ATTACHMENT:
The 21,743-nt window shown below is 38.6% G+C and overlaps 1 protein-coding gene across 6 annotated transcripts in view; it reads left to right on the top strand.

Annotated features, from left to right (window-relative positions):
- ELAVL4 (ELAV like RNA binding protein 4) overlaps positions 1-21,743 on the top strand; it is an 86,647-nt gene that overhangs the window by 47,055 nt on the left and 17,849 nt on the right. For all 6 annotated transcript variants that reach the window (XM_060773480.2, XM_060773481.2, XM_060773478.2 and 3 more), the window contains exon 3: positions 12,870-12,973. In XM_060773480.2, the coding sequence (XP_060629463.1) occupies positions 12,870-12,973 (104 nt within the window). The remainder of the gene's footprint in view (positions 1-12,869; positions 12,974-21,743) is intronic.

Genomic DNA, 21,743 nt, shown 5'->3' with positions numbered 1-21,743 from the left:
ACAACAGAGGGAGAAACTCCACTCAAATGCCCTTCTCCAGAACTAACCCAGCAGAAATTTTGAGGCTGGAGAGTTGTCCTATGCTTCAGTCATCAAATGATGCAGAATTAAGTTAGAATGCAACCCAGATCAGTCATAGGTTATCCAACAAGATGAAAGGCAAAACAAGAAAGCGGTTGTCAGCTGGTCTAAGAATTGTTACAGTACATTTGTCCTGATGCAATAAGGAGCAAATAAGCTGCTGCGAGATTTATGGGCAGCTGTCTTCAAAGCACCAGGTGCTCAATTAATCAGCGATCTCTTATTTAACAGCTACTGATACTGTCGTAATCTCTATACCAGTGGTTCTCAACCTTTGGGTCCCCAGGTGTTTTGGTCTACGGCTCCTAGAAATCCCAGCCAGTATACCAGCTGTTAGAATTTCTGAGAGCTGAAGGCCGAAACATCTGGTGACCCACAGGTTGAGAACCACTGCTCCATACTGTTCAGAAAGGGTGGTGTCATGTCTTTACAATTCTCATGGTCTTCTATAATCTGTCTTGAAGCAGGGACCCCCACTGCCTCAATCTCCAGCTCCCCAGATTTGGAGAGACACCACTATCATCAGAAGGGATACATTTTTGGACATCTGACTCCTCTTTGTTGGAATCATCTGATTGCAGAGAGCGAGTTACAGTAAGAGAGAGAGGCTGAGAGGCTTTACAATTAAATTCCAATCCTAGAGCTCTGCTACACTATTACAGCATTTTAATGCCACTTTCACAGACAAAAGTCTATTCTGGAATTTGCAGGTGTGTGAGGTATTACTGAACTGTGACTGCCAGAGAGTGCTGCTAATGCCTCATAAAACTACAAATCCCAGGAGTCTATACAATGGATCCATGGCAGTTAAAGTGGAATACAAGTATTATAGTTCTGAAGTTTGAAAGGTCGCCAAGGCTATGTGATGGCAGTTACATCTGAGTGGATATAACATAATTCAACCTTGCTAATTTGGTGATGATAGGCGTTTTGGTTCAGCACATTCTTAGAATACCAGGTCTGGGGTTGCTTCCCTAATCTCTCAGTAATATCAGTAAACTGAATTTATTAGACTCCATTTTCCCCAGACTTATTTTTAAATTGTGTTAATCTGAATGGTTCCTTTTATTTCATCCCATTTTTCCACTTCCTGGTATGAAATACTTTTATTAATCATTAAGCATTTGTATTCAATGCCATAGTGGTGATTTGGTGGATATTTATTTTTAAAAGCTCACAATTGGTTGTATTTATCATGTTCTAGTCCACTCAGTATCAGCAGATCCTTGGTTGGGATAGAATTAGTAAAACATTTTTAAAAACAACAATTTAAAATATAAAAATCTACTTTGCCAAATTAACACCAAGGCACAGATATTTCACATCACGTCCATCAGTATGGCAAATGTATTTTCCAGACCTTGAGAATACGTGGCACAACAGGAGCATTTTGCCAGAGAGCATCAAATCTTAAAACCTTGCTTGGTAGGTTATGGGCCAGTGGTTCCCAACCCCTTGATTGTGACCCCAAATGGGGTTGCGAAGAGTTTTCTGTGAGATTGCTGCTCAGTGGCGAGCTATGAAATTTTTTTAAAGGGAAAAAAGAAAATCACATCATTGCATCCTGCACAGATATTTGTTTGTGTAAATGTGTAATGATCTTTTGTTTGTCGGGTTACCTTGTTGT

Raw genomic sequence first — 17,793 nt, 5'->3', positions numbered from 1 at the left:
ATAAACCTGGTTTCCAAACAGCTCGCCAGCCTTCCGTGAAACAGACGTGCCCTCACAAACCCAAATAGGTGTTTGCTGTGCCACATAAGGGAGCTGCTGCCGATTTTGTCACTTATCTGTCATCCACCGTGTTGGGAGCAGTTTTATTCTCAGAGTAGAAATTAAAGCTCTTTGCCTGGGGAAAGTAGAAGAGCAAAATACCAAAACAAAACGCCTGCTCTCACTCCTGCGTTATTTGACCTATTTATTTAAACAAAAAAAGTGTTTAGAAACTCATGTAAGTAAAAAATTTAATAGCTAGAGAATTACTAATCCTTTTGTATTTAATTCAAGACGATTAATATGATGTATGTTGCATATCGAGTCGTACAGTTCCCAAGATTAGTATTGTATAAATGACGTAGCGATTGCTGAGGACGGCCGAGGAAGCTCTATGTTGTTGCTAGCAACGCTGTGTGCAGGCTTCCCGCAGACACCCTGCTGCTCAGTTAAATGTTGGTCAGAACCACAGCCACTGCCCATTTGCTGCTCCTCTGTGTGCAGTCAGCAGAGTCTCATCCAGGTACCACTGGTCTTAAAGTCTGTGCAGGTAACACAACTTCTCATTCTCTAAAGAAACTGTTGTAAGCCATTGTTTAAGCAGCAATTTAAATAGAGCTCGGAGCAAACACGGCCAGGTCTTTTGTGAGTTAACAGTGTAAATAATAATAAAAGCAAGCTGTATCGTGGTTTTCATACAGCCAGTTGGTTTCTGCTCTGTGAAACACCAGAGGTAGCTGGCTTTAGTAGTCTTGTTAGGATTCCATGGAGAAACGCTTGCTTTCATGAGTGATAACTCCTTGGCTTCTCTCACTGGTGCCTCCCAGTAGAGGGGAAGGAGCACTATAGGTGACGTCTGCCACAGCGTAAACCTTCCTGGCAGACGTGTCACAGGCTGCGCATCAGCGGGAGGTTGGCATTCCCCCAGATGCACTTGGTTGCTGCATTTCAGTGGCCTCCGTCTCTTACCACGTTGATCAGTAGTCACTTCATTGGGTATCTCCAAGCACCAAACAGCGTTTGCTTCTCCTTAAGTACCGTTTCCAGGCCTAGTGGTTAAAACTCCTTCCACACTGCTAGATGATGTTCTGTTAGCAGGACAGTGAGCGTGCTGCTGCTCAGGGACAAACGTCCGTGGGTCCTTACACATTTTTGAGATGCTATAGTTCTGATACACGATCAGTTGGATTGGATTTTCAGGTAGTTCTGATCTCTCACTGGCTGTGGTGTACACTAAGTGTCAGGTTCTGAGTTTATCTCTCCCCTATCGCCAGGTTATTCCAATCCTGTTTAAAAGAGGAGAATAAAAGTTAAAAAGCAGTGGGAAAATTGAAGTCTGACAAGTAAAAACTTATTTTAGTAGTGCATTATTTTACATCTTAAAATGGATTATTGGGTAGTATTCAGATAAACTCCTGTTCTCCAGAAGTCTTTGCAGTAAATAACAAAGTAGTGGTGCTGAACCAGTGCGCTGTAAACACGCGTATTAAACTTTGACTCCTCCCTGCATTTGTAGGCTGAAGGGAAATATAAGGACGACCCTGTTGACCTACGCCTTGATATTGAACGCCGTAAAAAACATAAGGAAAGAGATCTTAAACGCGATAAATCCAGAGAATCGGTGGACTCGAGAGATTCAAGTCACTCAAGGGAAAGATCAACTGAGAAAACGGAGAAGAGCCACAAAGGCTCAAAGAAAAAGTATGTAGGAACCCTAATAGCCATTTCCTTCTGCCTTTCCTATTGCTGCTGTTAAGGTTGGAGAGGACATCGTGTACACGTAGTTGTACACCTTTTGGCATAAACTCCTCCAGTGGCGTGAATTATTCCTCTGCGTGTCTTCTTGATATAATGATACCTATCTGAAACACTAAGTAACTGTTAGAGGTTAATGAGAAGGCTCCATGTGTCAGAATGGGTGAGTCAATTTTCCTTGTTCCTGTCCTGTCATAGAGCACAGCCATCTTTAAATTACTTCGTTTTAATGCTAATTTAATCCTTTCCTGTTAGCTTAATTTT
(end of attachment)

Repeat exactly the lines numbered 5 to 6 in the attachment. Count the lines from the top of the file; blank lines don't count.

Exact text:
ACAACAGAGGGAGAAACTCCACTCAAATGCCCTTCTCCAGAACTAACCCAGCAGAAATTTTGAGGCTGGAGAGTTGTCCTATGCTTCAGTCATCAAATGATGCAGAATTAAGTTAGAATGCAACCCAGATCAGTCATAGGTTATCCAACAAGATGAAAGGCAAAACAAGAAAGCGGTTGTCAGCTGGTCTAAGAATTGTTACAGTACATTTGTCCTGATGCAATAAGGAGCAAATAAGCTGCTGCGAGATTTATGGGCAGCTGTCTTCAAAGCACCAGGTGCTCAATTAATCAGCGATCTCTTATTTAACAGCTACTGATACTGTCGTAATCTCTATACCAGTGGTTCTCAACCTTTGGGTCCCCAGGTGTTTTGGTCTACGGCTCCTAGAAATCCCAGCCAGTATACCAGCTGTTAGAATTTCTGAGAGCTGAAGGCCGAAACATCTGGTGACCCACAGGTTGAGAACCACTGCTCCATACTGTTCAGAAAGGGTGGTGTCATGTCTTTACAATTCTCATGGTCTTCTATAATCTGTCTTGAAGCAGGGACCCCCACTGCCTCAATCTCCAGCTCCCCAGATTTGGAGAGACACCACTATCATCAGAAGGGATACATTTTTGGACATCTGACTCCTCTTTGTTGGAATCATCTGATTGCAGAGAGCGAGTTACAGTAAGAGAGAGAGGCTGAGAGGCTTTACAATTAAATTCCAATCCTAGAGCTCTGCTACACTATTACAGCATTTTAATGCCACTTTCACAGACAAAAGTCTATTCTGGAATTTGCAGGTGTGTGAGGTATTACTGAACTGTGACTGCCAGAGAGTGCTGCTAATGCCTCATAAAACTACAAATCCCAGGAGTCTATACAATGGATCCATGGCAGTTAAAGTGGAATACAAGTATTATAGTTCTGAAGTTTGAAAGGTCGCCAAGGCTATGTGATGGCAGTTACATCTGAGTGGATATAACATAATTCAACCTTGCTAATTTGGTGATGATAGGCGTTTTGGTTCAGCACATTCTTAGAATACCAGGTCTGGGGTTGCTTCCCTAATCTCTCAGTAATATCAGTAAACTGAATTTATTAGACTCCATTTTCCCCAGACTTATTTTTAAATTGTGTTAATCTGAATGGTTCCTTTTATTTCATCCCATTTTTCCACTTCCTGGTATGAAATACTTTTATTAATCATTAAGCATTTGTATTCAATGCCATAGTGGTGATTTGGTGGATATTTATTTTTAAAAGCTCACAATTGGTTGTATTTATCATGTTCTAGTCCACTCAGTATCAGCAGATCCTTGGTTGGGATAGAATTAGTAAAACATTTTTAAAAACAACAATTTAAAATATAAAAATCTACTTTGCCAAATTAACACCAAGGCACAGATATTTCACATCACGTCCATCAGTATGGCAAATGTATTTTCCAGACCTTGAGAATACGTGGCACAACAGGAGCATTTTGCCAGAGAGCATCAAATCTTAAAACCTTGCTTGGTAGGTTATGGGCCAGTGGTTCCCAACCCCTTGATTGTGACCCCAAATGGGGTTGCGAAGAGTTTTCTGTGAGATTGCTGCTCAGTGGCGAGCTATGAAATTTTTTTAAAGGGAAAAAAGAAAATCACATCATTGCATCCTGCACAGATATTTGTTTGTGTAAATGTGTAATGATCTTTTGTTTGTCGGGTTACCTTGTTGT

Raw genomic sequence first — 17,793 nt, 5'->3', positions numbered from 1 at the left: